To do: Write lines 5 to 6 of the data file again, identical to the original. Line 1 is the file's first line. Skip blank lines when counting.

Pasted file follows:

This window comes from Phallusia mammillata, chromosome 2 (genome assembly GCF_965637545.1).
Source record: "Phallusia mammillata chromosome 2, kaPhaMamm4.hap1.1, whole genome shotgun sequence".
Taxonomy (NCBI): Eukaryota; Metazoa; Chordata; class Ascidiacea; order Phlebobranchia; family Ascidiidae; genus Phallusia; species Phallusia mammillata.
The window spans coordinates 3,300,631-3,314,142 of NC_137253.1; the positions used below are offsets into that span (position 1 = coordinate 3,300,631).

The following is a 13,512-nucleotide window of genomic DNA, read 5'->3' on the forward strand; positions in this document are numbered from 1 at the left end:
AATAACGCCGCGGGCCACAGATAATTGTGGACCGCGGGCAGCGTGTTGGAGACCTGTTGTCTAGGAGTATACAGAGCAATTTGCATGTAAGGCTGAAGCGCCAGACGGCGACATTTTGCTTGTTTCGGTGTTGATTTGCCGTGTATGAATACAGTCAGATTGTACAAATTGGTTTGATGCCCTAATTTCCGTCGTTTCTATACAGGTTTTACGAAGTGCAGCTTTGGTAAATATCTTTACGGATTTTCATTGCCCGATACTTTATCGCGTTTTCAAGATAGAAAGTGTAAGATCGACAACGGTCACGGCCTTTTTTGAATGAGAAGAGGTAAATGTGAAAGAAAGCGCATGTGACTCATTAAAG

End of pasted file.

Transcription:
The following is a 13,512-nucleotide window of genomic DNA, read 5'->3' on the forward strand; positions in this document are numbered from 1 at the left end:
AATAACGCCGCGGGCCACAGATAATTGTGGACCGCGGGCAGCGTGTTGGAGACCTGTTGTCTAGGAGTATACAGAGCAATTTGCATGTAAGGCTGAAGCGCCAGACGGCGACATTTTGCTTGTTTCGGTGTTGATTTGCCGTGTATGAATACAGTCAGATTGTACAAATTGGTTTGATGCCCTAATTTCCGTCGTTTCTATACAGGTTTTACGAAGTGCAGCTTTGGTAAATATCTTTACGGATTTTCATTGCCCGATACTTTATCGCGTTTTCAAGATAGAAAGTGTAAGATCGACAACGGTCACGGCCTTTTTTGAATGAGAAGAGGTAAATGTGAAAGAAAGCGCATGTGACTCATTAAAG